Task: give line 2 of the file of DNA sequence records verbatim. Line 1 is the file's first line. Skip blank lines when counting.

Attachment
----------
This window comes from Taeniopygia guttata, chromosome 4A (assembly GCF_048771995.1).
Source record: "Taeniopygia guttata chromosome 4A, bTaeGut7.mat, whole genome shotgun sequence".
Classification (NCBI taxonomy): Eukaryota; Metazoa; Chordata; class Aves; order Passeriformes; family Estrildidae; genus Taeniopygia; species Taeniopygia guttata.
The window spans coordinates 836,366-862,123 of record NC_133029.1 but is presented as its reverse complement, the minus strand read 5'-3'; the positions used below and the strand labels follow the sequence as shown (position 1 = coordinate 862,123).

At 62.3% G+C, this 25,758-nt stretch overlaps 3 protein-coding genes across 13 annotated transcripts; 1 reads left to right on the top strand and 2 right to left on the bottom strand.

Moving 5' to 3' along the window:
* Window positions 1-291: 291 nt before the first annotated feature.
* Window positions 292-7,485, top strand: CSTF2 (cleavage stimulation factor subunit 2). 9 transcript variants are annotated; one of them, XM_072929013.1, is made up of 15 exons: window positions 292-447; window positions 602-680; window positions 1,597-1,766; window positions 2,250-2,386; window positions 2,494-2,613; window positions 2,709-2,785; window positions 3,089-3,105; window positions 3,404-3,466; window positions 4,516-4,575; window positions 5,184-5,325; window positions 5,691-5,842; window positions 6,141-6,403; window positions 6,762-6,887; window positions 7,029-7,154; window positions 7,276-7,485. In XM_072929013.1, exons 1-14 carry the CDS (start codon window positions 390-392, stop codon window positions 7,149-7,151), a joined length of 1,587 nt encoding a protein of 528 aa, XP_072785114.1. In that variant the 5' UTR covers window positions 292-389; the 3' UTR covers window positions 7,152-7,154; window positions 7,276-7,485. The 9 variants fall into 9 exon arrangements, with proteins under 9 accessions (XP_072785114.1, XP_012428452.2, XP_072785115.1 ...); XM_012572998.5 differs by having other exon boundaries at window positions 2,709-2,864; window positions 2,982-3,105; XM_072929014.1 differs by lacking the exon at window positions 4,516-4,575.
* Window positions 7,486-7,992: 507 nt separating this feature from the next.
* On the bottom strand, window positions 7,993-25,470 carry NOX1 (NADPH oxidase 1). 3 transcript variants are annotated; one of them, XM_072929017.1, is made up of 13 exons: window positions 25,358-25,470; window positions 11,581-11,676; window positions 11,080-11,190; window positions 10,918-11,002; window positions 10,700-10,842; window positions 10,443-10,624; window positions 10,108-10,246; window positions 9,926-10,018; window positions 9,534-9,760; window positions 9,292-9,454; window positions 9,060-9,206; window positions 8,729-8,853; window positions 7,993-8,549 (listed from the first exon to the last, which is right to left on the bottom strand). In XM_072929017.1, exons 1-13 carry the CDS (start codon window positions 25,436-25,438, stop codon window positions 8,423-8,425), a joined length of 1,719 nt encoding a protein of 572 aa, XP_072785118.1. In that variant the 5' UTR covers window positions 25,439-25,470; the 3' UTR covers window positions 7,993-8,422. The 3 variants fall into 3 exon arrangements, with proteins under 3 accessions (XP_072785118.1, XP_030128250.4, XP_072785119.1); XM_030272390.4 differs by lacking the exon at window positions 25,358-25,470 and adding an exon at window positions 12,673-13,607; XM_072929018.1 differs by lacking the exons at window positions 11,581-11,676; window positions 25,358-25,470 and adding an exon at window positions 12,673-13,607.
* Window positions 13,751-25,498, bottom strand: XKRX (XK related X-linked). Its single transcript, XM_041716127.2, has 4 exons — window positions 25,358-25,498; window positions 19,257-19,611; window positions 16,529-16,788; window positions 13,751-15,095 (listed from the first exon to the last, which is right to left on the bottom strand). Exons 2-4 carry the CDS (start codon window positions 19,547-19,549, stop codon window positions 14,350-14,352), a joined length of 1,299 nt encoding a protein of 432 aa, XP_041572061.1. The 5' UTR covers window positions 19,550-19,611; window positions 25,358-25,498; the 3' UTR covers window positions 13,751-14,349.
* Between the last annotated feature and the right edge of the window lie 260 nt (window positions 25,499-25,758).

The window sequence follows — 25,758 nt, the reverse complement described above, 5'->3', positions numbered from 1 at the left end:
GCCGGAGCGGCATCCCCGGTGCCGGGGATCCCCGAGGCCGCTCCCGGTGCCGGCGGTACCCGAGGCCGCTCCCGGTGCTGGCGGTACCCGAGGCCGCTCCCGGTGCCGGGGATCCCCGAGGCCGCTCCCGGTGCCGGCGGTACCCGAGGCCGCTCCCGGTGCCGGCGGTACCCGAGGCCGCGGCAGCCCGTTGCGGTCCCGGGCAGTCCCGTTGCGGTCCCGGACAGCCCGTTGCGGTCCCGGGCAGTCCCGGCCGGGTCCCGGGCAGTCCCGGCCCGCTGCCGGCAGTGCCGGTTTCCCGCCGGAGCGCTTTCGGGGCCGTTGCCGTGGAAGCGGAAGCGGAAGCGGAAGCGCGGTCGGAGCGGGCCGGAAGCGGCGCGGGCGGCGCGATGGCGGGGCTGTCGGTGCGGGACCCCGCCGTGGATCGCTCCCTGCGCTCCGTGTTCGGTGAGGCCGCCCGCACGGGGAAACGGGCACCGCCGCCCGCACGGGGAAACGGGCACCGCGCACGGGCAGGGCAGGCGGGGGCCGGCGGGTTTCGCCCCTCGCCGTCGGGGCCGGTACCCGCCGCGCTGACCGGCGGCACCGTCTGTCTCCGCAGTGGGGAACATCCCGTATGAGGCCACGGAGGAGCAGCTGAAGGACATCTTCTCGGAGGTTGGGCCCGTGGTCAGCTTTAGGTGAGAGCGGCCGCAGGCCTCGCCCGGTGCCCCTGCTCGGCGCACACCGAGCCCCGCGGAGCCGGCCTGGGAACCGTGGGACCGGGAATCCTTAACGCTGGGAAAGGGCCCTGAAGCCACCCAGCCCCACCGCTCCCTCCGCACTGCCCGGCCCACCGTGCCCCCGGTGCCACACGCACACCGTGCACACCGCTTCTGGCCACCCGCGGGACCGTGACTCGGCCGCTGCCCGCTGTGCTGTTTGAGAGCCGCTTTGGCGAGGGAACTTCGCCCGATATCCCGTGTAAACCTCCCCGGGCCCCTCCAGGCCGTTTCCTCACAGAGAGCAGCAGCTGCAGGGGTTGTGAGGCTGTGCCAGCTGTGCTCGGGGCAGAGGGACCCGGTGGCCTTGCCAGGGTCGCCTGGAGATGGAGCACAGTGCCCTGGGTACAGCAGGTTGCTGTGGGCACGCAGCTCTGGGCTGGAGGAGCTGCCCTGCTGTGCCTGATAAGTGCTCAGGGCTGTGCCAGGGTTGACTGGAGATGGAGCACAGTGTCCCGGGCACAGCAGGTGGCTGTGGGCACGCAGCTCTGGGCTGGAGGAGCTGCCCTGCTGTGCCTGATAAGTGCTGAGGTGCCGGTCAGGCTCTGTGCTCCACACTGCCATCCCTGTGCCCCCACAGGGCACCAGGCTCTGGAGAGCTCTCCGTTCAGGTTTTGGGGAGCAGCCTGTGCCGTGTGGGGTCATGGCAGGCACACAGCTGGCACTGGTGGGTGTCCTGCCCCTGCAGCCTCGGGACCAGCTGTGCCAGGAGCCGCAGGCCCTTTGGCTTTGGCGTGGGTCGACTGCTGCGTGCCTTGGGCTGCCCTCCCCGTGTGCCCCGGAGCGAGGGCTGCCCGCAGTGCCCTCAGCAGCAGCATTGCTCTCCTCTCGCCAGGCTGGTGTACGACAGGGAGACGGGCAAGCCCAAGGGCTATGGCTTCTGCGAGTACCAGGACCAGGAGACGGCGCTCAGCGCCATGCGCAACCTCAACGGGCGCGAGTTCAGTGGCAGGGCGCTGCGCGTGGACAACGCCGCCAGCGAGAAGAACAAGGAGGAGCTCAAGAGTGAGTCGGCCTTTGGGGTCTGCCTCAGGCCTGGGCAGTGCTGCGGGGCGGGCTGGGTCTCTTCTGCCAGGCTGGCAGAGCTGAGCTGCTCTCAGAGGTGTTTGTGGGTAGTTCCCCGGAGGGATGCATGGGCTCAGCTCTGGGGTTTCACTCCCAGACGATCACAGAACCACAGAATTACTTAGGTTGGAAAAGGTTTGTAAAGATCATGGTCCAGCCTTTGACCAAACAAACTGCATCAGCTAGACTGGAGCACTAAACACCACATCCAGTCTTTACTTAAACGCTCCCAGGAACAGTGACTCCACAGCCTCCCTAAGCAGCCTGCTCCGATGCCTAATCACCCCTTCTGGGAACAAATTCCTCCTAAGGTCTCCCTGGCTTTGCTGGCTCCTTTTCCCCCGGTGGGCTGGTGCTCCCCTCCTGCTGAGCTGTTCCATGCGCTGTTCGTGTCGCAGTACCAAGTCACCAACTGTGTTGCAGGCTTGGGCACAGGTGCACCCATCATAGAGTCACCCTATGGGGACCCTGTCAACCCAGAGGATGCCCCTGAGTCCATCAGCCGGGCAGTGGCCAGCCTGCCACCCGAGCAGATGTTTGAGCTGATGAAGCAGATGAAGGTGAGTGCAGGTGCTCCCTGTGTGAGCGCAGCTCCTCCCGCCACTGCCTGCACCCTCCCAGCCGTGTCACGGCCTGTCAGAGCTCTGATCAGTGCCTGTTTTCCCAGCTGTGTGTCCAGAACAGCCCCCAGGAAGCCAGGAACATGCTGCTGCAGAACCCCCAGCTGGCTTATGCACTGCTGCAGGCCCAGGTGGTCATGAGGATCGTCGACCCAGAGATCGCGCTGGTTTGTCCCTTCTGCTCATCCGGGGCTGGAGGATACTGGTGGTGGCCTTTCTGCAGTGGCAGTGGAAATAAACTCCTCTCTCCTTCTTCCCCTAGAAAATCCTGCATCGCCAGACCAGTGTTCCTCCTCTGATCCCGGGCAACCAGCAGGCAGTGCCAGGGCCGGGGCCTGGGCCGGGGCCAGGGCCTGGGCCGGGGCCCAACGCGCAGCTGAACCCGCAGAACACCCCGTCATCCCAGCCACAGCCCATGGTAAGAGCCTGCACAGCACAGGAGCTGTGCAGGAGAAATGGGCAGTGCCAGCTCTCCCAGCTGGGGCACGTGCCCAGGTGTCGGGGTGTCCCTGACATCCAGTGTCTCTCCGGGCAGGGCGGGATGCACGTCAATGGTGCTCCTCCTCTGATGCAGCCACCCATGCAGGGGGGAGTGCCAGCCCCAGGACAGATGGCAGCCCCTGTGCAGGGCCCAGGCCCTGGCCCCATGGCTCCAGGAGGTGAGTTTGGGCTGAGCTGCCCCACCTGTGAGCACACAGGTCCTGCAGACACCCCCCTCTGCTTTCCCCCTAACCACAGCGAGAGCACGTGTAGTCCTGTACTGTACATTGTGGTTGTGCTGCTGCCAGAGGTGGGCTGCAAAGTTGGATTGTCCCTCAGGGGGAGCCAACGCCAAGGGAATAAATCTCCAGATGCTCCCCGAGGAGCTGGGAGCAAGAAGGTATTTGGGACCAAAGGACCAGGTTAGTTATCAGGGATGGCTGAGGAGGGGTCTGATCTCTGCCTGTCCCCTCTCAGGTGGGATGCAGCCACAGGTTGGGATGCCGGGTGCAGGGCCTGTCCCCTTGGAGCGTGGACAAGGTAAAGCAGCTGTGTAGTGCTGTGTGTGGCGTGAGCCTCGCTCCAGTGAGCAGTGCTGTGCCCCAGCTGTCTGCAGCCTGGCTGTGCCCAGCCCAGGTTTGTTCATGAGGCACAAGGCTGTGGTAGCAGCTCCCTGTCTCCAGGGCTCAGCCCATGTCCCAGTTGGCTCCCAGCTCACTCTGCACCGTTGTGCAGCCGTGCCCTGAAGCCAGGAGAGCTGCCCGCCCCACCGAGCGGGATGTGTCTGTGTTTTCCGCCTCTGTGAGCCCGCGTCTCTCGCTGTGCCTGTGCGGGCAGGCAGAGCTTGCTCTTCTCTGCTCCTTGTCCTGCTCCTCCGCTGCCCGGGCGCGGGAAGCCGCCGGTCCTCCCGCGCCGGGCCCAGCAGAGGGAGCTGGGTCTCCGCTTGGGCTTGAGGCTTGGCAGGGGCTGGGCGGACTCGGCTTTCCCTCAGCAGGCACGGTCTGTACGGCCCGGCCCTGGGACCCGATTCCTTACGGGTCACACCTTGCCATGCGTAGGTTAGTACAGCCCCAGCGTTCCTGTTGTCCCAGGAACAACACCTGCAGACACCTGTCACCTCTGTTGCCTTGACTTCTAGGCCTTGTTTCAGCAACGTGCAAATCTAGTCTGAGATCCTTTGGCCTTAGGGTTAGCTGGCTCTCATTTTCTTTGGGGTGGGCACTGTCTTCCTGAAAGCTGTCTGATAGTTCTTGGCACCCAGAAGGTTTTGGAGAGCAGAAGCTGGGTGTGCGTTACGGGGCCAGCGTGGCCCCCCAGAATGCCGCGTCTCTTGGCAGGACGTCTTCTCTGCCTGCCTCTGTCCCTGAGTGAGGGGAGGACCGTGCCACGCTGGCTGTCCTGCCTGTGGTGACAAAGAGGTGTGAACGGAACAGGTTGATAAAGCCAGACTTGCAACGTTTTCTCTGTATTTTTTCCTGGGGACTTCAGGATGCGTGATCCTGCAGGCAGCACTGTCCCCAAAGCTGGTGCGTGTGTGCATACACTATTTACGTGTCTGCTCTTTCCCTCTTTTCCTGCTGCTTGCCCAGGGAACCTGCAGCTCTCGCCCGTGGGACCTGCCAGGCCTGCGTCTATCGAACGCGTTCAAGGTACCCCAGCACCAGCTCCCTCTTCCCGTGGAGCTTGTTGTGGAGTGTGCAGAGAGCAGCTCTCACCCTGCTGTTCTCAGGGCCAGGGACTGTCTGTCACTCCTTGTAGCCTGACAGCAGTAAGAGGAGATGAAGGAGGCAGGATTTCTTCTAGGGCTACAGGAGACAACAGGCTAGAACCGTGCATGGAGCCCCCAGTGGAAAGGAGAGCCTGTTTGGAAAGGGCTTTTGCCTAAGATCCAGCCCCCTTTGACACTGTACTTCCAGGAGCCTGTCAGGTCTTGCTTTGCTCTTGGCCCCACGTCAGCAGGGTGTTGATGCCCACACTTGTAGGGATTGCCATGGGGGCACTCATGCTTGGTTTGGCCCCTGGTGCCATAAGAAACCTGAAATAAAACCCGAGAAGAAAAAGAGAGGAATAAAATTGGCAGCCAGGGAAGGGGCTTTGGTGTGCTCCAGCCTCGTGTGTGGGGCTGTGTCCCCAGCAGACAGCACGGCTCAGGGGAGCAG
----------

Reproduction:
Source record: "Taeniopygia guttata chromosome 4A, bTaeGut7.mat, whole genome shotgun sequence".